It seems that both rituals were still “on the books” in this period. Wulfstan’s last sentence perhaps explains why the modern ritual arose: the old penance rite was unpopular, and not well observed.
The material for an Ash Wednesday service of public penance continues to be recorded in other service books from Northern Europe, such as the Romano-German Pontificale (= PRG), and these continue in use until the end of the middle ages. In the 12th century Gratian’s Decretum, in Distinctio 50 (text online here), we find that chapter 62 is a quote from Augustine, followed by:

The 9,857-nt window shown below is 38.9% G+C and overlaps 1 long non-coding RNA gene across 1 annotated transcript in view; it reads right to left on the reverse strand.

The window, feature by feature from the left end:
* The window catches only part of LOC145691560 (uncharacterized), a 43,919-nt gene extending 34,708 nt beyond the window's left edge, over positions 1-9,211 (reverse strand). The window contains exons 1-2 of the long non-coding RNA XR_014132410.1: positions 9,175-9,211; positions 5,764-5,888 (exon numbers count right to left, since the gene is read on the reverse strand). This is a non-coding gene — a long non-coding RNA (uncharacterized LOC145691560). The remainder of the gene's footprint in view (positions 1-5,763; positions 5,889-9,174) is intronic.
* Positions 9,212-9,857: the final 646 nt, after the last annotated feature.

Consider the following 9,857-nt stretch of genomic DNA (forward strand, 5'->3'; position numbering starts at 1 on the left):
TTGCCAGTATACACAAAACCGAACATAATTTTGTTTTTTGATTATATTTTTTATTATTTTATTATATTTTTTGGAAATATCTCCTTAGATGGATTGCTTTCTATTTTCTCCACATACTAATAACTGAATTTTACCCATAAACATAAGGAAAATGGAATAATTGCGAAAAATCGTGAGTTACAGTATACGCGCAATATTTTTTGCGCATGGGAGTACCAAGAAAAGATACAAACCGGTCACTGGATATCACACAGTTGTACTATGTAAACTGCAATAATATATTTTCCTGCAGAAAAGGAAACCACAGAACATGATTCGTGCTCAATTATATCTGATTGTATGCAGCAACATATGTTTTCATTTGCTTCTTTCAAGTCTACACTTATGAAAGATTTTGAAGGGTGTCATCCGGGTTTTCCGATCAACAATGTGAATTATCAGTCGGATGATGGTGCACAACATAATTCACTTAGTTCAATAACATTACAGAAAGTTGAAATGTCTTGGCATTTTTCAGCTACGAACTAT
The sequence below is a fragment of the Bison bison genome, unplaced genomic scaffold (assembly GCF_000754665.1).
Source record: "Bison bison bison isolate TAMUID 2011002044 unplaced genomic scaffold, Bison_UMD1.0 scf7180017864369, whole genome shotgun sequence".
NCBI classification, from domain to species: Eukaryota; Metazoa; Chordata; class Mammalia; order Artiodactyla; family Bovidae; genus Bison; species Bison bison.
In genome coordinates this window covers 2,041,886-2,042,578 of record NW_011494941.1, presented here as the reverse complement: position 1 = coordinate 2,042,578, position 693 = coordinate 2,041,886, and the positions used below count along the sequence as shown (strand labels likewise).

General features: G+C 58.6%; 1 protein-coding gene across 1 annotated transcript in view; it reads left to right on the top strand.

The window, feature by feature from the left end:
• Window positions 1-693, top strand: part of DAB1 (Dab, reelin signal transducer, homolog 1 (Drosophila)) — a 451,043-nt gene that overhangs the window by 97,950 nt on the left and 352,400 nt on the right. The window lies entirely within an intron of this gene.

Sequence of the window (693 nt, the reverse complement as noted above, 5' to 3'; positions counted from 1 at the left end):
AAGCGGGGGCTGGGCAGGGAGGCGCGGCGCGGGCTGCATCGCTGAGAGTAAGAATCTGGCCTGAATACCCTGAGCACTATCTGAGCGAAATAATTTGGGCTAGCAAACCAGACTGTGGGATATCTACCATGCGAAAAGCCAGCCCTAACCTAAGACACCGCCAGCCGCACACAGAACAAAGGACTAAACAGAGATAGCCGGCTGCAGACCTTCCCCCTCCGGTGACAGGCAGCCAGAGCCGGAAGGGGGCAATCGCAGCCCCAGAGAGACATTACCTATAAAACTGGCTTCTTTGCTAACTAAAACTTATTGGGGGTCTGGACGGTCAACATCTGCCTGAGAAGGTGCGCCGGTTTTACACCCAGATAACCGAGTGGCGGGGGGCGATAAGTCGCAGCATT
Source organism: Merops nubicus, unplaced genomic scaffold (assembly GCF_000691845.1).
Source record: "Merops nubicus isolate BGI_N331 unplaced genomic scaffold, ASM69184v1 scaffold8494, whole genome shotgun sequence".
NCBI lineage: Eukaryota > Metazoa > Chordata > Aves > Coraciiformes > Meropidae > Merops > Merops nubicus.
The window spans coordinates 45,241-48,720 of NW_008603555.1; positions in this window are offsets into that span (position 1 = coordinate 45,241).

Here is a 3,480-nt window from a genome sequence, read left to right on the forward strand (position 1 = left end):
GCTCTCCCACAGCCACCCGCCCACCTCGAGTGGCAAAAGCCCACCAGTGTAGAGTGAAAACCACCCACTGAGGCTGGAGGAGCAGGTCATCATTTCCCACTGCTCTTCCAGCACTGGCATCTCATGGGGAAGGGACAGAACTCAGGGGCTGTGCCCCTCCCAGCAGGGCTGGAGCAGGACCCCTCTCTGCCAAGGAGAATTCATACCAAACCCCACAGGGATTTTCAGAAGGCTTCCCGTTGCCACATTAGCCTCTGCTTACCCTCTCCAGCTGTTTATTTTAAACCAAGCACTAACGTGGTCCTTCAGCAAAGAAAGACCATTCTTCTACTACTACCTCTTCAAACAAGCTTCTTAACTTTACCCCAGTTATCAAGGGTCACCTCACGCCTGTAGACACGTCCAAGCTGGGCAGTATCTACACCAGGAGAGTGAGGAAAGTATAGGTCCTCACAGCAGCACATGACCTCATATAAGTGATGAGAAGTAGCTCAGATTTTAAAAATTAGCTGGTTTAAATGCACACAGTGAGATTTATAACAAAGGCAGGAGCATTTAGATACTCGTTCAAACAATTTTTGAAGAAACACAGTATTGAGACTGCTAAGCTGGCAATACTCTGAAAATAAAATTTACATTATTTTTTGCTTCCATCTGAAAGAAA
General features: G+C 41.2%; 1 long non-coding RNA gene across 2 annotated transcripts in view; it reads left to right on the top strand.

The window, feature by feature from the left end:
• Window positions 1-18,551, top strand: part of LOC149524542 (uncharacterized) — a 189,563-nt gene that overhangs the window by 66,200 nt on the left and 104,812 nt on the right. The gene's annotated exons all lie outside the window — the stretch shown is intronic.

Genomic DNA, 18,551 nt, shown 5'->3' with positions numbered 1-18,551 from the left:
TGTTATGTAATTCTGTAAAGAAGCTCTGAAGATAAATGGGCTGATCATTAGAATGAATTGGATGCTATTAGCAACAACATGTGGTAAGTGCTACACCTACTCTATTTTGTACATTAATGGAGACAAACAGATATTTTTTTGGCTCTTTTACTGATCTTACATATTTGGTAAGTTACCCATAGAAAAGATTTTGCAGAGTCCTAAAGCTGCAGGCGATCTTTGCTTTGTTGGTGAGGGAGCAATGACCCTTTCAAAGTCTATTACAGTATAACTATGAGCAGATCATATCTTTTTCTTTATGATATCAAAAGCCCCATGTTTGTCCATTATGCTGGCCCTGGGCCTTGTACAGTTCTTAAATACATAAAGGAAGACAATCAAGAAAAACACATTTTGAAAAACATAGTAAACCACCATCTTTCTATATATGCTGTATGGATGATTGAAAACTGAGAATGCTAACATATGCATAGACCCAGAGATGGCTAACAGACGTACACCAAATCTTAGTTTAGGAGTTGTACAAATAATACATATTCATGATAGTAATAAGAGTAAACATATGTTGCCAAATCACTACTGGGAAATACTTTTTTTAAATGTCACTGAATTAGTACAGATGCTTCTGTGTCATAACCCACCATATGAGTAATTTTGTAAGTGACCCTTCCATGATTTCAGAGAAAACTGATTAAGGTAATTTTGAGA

Gratian. Haec autem penitentia quomodo inponenda sit in Agatensi Concilio legitur, in quo sic statutum est:
This is followed by chapter 63, which is merely a quotation of the canon of the Council of Agde above. But then the start of chapter 64 begins “Item ex eodem.”, “Likewise from the same” – which is not true -, and then the description of public penance also found in the Capitula Theodori above: